EXXARO Resources is weighing its continued investment in its iron ore and mineral sands investments following another challenging financial year ended December 31 in which net debt ballooned about R2bn to just over R3bn.
The increase in net debt was largely owing to its R3.4bn purchase of Total Coal South Africa, which the company has renamed Exxaro Coal Central Proprietary (ECC). In addition, a downgrade of its credit rating during the year has forced Exxaro to restructure some R8bn in long-term debt facilities.
Exxaro, which has for the last 18 months re-focused its efforts on coal production, has a 19.98% stake in Kumba Iron Ore subsidiary company, Sishen Iron Ore Company (SIOC) and a 43,87% holding in New York-listed Tronox.
Tronox paid a R668m dividend, but no payout was forthcoming from Kumba which is likely to be sold or unbundled to shareholders in terms of parent Anglo American’s plans to divest of its non-core investments. Anglo said that it would take about 18 months to complete divestment from its 70% stake in Kumba.
Exxaro said it hoped to conclude the restructuring of its debt in the second quarter of 2016.
Commenting in notes to its 2015 full-year results announcement, Exxaro said that it will “… continue to review our major investments as markets evolve.
“Part of this includes considering our options following the announcement by Anglo American to dispose of its interest in Kumba Iron Ore Limited at an appropriate time”.
Elsewhere in its notes regarding its short- to medium-term targets, it said it would: “Evaluate our continued shareholding in key investments (mainly SIOC and Tronox) and assess the ability of these investments to contribute to our future earnings and cash flow”.
Speaking in a press roundtable, Mxolisi Mgojo, CEO of Exxaro, said the question of what will happen with its stake in Kumba had “just come up” and that the company had not set its mind to its consequences. Anglo announced it wanted to exit iron ore and coal, as well as a number of other assets, on February 16.
“We have been busy with these results so we haven’t engaged with Anglo. If they are exiting, we need to sit down and understand what that means,” he said. “We have to deploy our capital to the best asset that we have. So the answer is that it’s early days.”
Wim de Kerk, financial director of Exxaro, also pointed out that his company’s investment in Kumba was indirectly held through SIOC whilst Anglo was selling its stake in the parent company, Kumba. “There will be minorities to consider in anything we do,” he said referring to changes in shareholding at the Kumba level.
Falling prices in both mineral sands and iron ore have had a detrimental effect on the contribution of either Kumba or Tronox to Exxaro. Exxaro’s share of a R6bn impairment of Kumba was R1.2bn whilst it booked equity accounted losses on its Tronox stake of some R1.5bn, a doubling of the R568m losses recorded in the 2014 financial year.
Tronox said that its payout in the current financial year would be about 80% lower than in the year under review. “We decided with Tronox last year not to increase our stake to above 50% because then we would have had to consolidate its $3bn in debt on to our balance sheet,” said De Klerk.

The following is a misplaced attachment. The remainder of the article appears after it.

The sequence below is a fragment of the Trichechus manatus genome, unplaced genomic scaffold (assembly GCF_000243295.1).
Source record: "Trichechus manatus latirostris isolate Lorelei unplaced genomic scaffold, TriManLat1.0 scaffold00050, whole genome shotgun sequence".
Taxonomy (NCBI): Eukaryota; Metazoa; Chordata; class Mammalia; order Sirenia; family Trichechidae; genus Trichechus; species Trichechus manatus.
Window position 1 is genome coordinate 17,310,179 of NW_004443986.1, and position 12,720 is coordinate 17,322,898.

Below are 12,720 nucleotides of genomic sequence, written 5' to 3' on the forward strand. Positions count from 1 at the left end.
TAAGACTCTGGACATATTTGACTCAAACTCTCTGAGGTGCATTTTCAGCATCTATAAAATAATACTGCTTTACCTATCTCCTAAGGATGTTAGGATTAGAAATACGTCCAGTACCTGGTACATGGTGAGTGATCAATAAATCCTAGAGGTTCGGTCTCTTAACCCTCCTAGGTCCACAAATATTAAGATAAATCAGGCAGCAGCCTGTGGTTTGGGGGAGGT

“The second peg in the ground regarding Tronox is that we decided to hold our investment and then reconsider it at a later stage,” he said.
Mgojo added that the virtue of turning Exxaro into a coal pure play may only be a strategy for the short- to medium-term as there could be market disruptors, such as the ability to store energy in batteries from renewable sources, which might make base-load coal-fired power stations redundant and leave coal producers vulnerable.
“You would have to be sure that in focusing only on coal that the coal market is going to be a good place to be in the long-term,” said Mgojo. “That needs some thinking about,” he said.
All in all, the 2015 financial was one of gradual recovery for Exxaro. It reined in expansionary capital by 58% or some R1bn, and promised to reduce to input and overhead costs by R300m in the current financial year. It also streamlined its business parting ways with 464 employees which it expects to save it R250m a year in costs.
The market for the minerals Exxaro produces was horrible in 2015, however. Export coal fell to an average of $57/t compared to $72/t in the 2014 financial year. Titanium prices were depressed whilst iron ore slipped to below $40/t at times during the year.
On a net operating profit basis, however, Exxaro was R3.2bn in the black compared to a net operating loss of R3,3bn in the previous financial year. Attributable earnings were R296m (2014: R883m loss) equal to 83 cents per share (2014: 249c loss) with post tax impairment losses dominated in the 2014 financial year.
Headline earnings, which exclude impairments Exxaro suffered and other exceptional items, were 67% lower at R1.6bn year-on-year. Exxaro paid a final dividend of 85 cents per share leaving the total dividend at 150c/share.
De Klerk said Exxaro’s dividend payout did not depend on receiving dividends from its investments in either SIOC or Tronox.